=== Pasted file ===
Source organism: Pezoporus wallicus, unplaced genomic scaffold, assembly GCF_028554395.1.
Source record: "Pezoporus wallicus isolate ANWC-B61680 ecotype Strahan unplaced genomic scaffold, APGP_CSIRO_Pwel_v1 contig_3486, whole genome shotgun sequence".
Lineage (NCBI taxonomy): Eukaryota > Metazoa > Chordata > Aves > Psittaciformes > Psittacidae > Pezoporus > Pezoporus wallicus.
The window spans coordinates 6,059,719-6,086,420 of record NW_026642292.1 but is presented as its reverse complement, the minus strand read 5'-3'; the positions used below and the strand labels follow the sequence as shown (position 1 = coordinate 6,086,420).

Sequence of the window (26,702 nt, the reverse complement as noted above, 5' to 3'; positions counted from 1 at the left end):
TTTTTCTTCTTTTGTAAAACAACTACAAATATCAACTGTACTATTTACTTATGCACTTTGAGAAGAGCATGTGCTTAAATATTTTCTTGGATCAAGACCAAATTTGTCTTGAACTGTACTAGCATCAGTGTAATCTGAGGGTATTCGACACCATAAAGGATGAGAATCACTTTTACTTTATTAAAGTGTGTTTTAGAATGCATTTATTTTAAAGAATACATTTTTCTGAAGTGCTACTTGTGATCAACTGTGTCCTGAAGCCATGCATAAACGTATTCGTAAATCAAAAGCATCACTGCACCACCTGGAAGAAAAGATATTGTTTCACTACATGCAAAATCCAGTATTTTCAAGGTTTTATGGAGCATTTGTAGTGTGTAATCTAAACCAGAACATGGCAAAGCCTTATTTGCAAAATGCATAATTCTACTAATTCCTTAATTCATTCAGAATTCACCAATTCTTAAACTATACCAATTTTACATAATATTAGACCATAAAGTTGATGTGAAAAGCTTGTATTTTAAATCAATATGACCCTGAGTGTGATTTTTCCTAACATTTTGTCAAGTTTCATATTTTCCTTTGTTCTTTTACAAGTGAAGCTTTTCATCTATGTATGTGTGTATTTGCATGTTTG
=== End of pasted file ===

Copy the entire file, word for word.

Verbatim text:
Source organism: Pezoporus wallicus, unplaced genomic scaffold, assembly GCF_028554395.1.
Source record: "Pezoporus wallicus isolate ANWC-B61680 ecotype Strahan unplaced genomic scaffold, APGP_CSIRO_Pwel_v1 contig_3486, whole genome shotgun sequence".
Lineage (NCBI taxonomy): Eukaryota > Metazoa > Chordata > Aves > Psittaciformes > Psittacidae > Pezoporus > Pezoporus wallicus.
The window spans coordinates 6,059,719-6,086,420 of record NW_026642292.1 but is presented as its reverse complement, the minus strand read 5'-3'; the positions used below and the strand labels follow the sequence as shown (position 1 = coordinate 6,086,420).

Sequence of the window (26,702 nt, the reverse complement as noted above, 5' to 3'; positions counted from 1 at the left end):
TTTTTCTTCTTTTGTAAAACAACTACAAATATCAACTGTACTATTTACTTATGCACTTTGAGAAGAGCATGTGCTTAAATATTTTCTTGGATCAAGACCAAATTTGTCTTGAACTGTACTAGCATCAGTGTAATCTGAGGGTATTCGACACCATAAAGGATGAGAATCACTTTTACTTTATTAAAGTGTGTTTTAGAATGCATTTATTTTAAAGAATACATTTTTCTGAAGTGCTACTTGTGATCAACTGTGTCCTGAAGCCATGCATAAACGTATTCGTAAATCAAAAGCATCACTGCACCACCTGGAAGAAAAGATATTGTTTCACTACATGCAAAATCCAGTATTTTCAAGGTTTTATGGAGCATTTGTAGTGTGTAATCTAAACCAGAACATGGCAAAGCCTTATTTGCAAAATGCATAATTCTACTAATTCCTTAATTCATTCAGAATTCACCAATTCTTAAACTATACCAATTTTACATAATATTAGACCATAAAGTTGATGTGAAAAGCTTGTATTTTAAATCAATATGACCCTGAGTGTGATTTTTCCTAACATTTTGTCAAGTTTCATATTTTCCTTTGTTCTTTTACAAGTGAAGCTTTTCATCTATGTATGTGTGTATTTGCATGTTTG